On March 29, an explosion occurred during the testing of the Centaur V upper stage of United Launch Alliance’s (ULA) new Vulcan rocket at Marshall Space Flight Center in Alabama. No injuries were reported, but the incident raised concerns about the company’s progress toward its debut launch.
The explosion happened when the Centaur upper stage was being pressurized. ULA CEO Tory Bruno promptly acknowledged the anomaly on Twitter, stating that the hardware experienced an issue during the qualification testing. Multiple sources confirmed the occurrence of a large explosion, which resulted in a column of burning hydrogen forming a mushroom cloud.
Blue Origin, which operates cameras at a nearby test stand, captured the event on video. Following the incident, ULA asked Blue Origin to delete the footage, to which they agreed. This accident has raised questions about the potential impact on the timeline of the Vulcan rocket’s debut launch.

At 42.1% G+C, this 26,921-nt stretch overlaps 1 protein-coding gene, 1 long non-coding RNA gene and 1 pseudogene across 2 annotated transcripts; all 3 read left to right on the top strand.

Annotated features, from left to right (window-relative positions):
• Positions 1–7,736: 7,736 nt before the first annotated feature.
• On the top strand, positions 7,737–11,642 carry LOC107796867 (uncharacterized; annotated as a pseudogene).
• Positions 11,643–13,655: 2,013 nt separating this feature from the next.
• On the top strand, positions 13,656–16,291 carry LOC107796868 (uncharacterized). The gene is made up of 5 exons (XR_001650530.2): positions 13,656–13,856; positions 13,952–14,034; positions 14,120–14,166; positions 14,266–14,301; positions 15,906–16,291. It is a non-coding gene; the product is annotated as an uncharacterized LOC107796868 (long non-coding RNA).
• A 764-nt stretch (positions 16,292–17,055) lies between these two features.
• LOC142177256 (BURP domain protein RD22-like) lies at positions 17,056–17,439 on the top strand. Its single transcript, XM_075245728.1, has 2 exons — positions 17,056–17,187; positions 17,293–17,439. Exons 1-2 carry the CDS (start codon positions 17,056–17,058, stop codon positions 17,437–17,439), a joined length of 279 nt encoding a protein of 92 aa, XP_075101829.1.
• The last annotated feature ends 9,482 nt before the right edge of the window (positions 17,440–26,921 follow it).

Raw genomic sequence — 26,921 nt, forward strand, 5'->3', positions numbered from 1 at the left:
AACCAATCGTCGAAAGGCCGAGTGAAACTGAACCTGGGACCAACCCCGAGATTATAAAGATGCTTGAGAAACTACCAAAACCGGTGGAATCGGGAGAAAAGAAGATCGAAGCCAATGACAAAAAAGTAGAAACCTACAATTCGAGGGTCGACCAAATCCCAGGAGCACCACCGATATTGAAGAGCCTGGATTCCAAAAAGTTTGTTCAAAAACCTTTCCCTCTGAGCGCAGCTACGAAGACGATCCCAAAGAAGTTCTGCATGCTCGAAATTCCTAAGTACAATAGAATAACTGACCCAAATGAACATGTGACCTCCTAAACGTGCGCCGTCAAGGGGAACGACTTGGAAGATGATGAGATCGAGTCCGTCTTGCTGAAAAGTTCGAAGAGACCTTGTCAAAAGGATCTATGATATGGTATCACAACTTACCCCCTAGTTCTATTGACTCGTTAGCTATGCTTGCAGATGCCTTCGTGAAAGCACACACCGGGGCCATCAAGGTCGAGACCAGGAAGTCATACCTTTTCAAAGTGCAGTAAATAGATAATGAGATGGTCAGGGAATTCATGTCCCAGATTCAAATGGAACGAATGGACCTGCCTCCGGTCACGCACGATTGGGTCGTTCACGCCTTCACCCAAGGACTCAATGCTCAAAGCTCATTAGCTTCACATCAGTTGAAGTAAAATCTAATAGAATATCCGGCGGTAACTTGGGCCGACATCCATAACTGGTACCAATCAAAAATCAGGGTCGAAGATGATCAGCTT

ULA has publicly set a May 4 target date for the Vulcan rocket’s debut launch. However, even before the Centaur anomaly, it was reported that this date was likely to be postponed until summer based on internal timelines.
We are proceeding forward to the WDR and FRF this month, but a 4 May launch is unlikely.— Tory Bruno (@torybruno) April 12, 2023
ULA spokesperson Jessica Rye stated that the company is conducting an investigation and will only proceed with the launch when deemed safe. The effect of the Centaur anomaly on the Vulcan’s schedule remains unclear.
Astrobotic, the primary customer for the Vulcan rocket’s first mission, has been asked by ULA to hold off on shipping its Peregrine lunar lander to the launch site.
ULA’s accident investigation, along with consultations with the US Space Force, will determine the implications of the incident on the Vulcan rocket’s timeline.
ULA is racing against time to complete the development of the Vulcan rocket and fly two certification missions this year, allowing it to begin flying national security payloads for the Space Force.
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